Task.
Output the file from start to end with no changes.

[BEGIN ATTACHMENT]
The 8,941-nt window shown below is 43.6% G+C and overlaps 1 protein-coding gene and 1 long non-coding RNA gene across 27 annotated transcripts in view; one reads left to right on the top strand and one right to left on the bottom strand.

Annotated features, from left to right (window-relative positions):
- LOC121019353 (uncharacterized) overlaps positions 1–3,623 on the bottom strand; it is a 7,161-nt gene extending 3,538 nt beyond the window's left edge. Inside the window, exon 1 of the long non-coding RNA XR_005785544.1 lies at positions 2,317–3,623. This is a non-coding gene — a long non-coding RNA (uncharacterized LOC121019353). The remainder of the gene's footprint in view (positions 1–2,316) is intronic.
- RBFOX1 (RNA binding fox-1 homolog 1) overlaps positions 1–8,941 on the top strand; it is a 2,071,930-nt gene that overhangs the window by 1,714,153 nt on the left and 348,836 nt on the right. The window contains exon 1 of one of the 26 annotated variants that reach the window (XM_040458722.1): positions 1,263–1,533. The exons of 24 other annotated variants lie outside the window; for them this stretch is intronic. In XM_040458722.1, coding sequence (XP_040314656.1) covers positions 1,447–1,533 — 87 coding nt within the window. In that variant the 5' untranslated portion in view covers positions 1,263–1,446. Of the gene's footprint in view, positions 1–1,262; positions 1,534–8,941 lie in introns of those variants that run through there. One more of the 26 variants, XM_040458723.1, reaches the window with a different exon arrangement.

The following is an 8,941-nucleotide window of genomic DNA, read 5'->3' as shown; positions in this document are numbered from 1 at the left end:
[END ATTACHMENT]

The 8,941-nt window shown below is 43.6% G+C and overlaps 1 protein-coding gene and 1 long non-coding RNA gene across 27 annotated transcripts in view; one reads left to right on the top strand and one right to left on the bottom strand.

Annotated features, from left to right (window-relative positions):
- LOC121019353 (uncharacterized) overlaps positions 1–3,623 on the bottom strand; it is a 7,161-nt gene extending 3,538 nt beyond the window's left edge. Inside the window, exon 1 of the long non-coding RNA XR_005785544.1 lies at positions 2,317–3,623. This is a non-coding gene — a long non-coding RNA (uncharacterized LOC121019353). The remainder of the gene's footprint in view (positions 1–2,316) is intronic.
- RBFOX1 (RNA binding fox-1 homolog 1) overlaps positions 1–8,941 on the top strand; it is a 2,071,930-nt gene that overhangs the window by 1,714,153 nt on the left and 348,836 nt on the right. The window contains exon 1 of one of the 26 annotated variants that reach the window (XM_040458722.1): positions 1,263–1,533. The exons of 24 other annotated variants lie outside the window; for them this stretch is intronic. In XM_040458722.1, coding sequence (XP_040314656.1) covers positions 1,447–1,533 — 87 coding nt within the window. In that variant the 5' untranslated portion in view covers positions 1,263–1,446. Of the gene's footprint in view, positions 1–1,262; positions 1,534–8,941 lie in introns of those variants that run through there. One more of the 26 variants, XM_040458723.1, reaches the window with a different exon arrangement.

The following is an 8,941-nucleotide window of genomic DNA, read 5'->3' as shown; positions in this document are numbered from 1 at the left end: